Tennessee Titans: Own picks 2, 33, 66, 100, 138, 177 and 208 overall.
The biggest and most pressing need is the quarterback position. Zach Mettenberger just couldn’t handle the pressure last year, Jake Locker retired in February, and the rest of the signal callers on the current roster leave much to be desired.
Alex Tanney was just a practice squad player last year, Jordan Palmer hasn’t stayed on a roster for a full season since 2010, and Charlie Whitehurst has only thrown for 1,326 yards and seven touchdowns in his decade long career.
To say the Titans are in dire need of a franchise quarterback is an understatement. But the question is how will they get that franchise QB? Conventional wisdom says the Titans would use their first round pick on either Florida State’s Jameis Winston (6’4”, 231), or Oregon’s Marcus Mariota (6’4”, 222).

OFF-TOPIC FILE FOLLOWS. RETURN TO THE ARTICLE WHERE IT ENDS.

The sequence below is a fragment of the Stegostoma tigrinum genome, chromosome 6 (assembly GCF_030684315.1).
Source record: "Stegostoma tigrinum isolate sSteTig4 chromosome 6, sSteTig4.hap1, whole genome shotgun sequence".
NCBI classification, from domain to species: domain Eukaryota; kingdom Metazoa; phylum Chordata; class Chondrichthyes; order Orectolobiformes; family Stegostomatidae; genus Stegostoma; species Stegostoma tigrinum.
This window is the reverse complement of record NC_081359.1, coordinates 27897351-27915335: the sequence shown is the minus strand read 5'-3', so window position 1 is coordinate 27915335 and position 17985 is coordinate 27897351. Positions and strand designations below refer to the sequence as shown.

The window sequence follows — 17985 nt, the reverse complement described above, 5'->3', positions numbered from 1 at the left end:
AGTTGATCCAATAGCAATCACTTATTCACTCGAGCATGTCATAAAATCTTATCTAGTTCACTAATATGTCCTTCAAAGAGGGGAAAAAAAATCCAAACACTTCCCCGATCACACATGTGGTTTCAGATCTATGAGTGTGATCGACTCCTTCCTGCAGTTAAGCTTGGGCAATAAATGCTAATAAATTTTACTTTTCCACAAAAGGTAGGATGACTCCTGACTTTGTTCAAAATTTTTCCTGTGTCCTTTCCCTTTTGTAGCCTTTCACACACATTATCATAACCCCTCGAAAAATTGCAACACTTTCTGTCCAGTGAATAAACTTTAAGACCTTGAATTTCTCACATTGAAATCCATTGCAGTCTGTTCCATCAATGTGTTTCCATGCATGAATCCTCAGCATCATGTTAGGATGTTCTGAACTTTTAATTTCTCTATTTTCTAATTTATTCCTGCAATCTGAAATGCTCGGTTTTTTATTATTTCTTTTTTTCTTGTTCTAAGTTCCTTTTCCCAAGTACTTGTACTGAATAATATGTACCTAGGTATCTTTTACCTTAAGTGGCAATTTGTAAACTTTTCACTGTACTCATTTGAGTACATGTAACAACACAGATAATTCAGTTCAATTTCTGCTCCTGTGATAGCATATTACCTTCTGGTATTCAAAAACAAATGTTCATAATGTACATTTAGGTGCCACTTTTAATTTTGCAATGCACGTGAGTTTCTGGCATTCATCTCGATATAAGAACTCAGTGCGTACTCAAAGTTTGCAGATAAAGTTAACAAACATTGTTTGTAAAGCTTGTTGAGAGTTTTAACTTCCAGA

But lately there’s been some speculation that Tennessee could seek a veteran option under center. There’s been multiple media reports stating that the Titans may trade their first round pick to the Chicago Bears for veteran gun slinger Jay Cutler.
This move would make sense for both franchises. The Titans need a veteran arm while the Bears will eventually seek a change at the position. A lot can happen between now and April 30th.
The Titans are also in desperate need of a pass rush. Here are some players that can suit them well in that regard.
Missouri end Shane Ray (6’5”, 245), Florida State tackle Eddie Goldman (6’4”, 336), Clemson tackle Jarrett Grady (6’1”, 204), and Utah end Nate Orchard (6’3”, 250) would be good building blocks for a rebuilding team.
Draft day is just 14 days away.